'Can you retain what you have learned over time?'

Inspired by Barak Rosenshine's Principles of Instruction (2012), we encourage learners to reflect on their ability to access information they learned last week, last month and last term. If they struggle with a certain topic, they are encouraged to consider how long ago they learned it and to retrieve information from across the course regularly.

'What are your thoughts and feelings about a particular topic?'

Pupil: "Aw, Sir, I hate electoral systems!"

Me: "What a great bit of feedback you have just given yourself! You are obviously not feeling confident in that area, so you need to work on electoral systems."

I'm not quite as annoying as that (most of the time) but we have found that people tend to like what they are good at, so encouraging students to identify their thoughts or feelings about areas of the course can be useful.

We have also made changes to the three sources of feedback Ben had identified.

Written feedback

The stuff teachers sometimes write, as Ben put it, is usually thought by teachers to be important and very helpful. We spend a significant amount of time on it, often more than the task took learners to complete. But we may be wasting our time.

One of the most effective changes we have made to the way we give written feedback is the removal of grades for the first term. Wiliam points out that when students are given comments and scores, the first thing they do is look at the score. The next thing they do is look at somebody else's score and the written feedback is often ignored. We found that initially removing the score led to learners focusing on the success criteria and the improvements they had to make.


Rosenshine argues that effective teachers begin lessons with a short review of previous learning. In response to this, we have built regular retrieval practice into senior students' lessons, formalising short quizzes on examples and statistics that learners need to remember for essays.

Some teachers have been quite creative in their approach to retrieval practice: the game Dots and Boxes was transformed into a gladiatorial contest between opposing teams, for example.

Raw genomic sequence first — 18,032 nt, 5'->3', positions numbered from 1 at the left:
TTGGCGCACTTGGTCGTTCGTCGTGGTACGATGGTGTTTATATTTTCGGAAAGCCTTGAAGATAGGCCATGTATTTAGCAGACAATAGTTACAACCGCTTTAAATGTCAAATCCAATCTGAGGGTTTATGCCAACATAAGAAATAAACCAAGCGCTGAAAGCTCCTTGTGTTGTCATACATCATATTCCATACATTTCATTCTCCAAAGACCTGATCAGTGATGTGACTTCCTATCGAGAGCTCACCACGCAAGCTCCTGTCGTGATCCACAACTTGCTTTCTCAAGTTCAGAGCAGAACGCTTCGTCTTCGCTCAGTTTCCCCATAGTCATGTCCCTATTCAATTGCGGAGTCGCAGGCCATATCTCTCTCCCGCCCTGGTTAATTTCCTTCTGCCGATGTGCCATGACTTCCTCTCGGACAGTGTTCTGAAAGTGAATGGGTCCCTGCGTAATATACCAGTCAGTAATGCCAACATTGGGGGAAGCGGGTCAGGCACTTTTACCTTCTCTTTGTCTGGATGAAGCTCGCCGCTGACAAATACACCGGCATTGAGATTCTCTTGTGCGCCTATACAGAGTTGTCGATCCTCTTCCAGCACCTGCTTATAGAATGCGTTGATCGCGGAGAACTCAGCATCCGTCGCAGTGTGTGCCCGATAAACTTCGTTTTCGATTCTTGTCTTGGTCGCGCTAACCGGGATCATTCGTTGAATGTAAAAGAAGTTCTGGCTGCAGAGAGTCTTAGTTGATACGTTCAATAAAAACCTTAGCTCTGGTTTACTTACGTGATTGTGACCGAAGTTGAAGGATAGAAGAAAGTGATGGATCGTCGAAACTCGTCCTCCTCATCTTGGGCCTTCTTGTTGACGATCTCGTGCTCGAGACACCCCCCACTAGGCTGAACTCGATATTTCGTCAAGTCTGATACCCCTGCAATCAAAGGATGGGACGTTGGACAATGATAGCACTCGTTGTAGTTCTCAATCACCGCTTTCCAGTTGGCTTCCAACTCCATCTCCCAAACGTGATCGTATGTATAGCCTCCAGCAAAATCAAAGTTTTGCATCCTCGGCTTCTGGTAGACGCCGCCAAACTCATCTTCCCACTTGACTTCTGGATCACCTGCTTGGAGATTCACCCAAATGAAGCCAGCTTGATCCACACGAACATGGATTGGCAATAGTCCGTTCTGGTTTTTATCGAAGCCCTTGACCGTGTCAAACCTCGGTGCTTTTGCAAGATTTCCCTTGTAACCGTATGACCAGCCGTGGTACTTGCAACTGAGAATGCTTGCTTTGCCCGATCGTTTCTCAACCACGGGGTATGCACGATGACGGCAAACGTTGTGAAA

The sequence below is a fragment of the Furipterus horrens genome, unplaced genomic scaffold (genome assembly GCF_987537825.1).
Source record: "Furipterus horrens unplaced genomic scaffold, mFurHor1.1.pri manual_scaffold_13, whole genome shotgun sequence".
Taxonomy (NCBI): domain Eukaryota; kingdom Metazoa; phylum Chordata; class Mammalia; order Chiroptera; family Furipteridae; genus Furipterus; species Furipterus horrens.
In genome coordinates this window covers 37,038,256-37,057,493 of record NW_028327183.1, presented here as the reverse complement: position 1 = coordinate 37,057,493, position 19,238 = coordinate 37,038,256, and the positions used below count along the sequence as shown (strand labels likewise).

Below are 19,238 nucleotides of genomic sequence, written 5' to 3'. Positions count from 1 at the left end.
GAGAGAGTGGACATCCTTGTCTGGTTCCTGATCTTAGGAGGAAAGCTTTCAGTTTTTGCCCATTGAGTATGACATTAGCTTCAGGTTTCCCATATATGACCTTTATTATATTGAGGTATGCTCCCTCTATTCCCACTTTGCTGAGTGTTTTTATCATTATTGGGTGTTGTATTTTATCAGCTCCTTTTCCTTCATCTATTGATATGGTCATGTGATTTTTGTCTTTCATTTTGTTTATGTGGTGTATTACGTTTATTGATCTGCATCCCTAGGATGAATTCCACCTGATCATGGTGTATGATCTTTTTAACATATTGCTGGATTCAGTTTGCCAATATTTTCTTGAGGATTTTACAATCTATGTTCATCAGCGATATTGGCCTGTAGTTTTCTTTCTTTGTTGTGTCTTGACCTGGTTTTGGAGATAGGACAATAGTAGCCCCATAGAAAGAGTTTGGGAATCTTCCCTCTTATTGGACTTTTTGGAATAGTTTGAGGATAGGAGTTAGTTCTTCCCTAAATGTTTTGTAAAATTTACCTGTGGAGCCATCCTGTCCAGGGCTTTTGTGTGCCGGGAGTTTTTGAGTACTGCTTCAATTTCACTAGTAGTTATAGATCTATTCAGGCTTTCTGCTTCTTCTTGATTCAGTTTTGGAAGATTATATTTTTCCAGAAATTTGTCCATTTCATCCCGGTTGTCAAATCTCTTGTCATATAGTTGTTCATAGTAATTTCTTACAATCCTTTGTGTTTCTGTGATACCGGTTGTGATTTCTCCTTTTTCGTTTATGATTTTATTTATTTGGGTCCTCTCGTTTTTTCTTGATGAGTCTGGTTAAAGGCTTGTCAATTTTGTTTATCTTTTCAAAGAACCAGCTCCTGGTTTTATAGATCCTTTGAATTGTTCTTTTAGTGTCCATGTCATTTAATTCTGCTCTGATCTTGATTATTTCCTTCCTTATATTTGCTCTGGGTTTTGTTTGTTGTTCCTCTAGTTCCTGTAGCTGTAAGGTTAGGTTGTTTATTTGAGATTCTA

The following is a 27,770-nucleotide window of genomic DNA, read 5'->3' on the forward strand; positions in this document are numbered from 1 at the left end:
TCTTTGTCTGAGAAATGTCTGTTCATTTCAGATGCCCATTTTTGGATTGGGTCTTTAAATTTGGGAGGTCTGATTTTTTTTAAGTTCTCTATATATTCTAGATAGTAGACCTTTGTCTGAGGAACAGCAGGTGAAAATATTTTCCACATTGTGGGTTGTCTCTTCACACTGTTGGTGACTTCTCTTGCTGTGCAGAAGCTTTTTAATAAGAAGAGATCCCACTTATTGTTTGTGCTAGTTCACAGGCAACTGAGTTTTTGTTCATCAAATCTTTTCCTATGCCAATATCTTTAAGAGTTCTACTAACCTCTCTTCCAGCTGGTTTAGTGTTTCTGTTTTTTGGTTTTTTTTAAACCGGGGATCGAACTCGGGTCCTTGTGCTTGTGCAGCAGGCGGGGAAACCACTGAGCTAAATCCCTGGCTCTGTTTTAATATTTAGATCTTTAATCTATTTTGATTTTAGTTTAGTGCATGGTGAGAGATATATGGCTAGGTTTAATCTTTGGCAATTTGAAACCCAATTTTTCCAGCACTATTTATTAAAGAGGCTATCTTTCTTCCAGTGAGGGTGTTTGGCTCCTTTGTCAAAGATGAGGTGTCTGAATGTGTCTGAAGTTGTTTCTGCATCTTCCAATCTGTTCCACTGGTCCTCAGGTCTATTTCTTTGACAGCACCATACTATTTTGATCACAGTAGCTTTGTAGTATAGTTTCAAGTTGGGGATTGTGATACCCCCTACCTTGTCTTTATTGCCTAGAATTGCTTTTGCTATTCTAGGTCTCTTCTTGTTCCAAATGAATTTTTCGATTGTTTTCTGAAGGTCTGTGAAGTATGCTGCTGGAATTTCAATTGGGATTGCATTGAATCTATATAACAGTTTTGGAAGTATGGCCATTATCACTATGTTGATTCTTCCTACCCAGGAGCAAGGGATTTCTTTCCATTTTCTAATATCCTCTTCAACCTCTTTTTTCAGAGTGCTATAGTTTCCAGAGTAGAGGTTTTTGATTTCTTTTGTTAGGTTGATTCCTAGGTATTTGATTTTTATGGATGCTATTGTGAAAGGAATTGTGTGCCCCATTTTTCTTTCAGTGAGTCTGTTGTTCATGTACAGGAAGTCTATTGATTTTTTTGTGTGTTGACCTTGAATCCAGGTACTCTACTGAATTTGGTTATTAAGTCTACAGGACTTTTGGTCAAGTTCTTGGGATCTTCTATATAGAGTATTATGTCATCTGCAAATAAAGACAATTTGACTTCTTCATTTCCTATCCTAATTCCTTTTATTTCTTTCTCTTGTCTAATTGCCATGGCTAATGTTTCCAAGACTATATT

No matter how short the retrieval quiz, what is important is that learners are encouraged to see their scores as feedback that they need to act on. For example, say to students: "So, you scored 6/10? What were the topic areas you got wrong?"

Making it clear

Since making both intrinsic and extrinsic sources of feedback clearer to our learners, we have found that our regular learning conversations are much richer and far more student led because of the increased metacognition, particularly among lower-attaining learners, who are not as able to take control of their learning.

More importantly, we have seen an increase in self-regulation: students are not waiting around for the teacher to tell them how they are getting on once a month. Feedback is a constant - the most important thing is that learners act on it.

After our inquiry into feedback, we've agreed that red/amber/green is no different to a mark or score; students will look at it, and then look at what somebody else has and not really think about their next steps. Therefore, we have moved towards student-led conversations, where learners tell teachers how they are getting on, having considered all the sources of feedback available to them.

We've put together an infographic showing the eight sources of feedback and highlighting that only three come directly from the teacher. When carrying out quizzes or getting learners to identify the topics they don't like, we clearly state that they are generating feedback so should be prepared to act on it. We must ensure that these sources are not seen as exhaustive or something we pay lip service to in observations. Feedback is everywhere and we are making that clear to our learners.

Steven MacKenzie is head of social subjects and RMPS at Inveralmond Community High School in Livingston, Scotland

This article originally appeared in the 13 SEPTEMBER 2019 issue under the headline "Don't ask me how your doing - find out for yourself"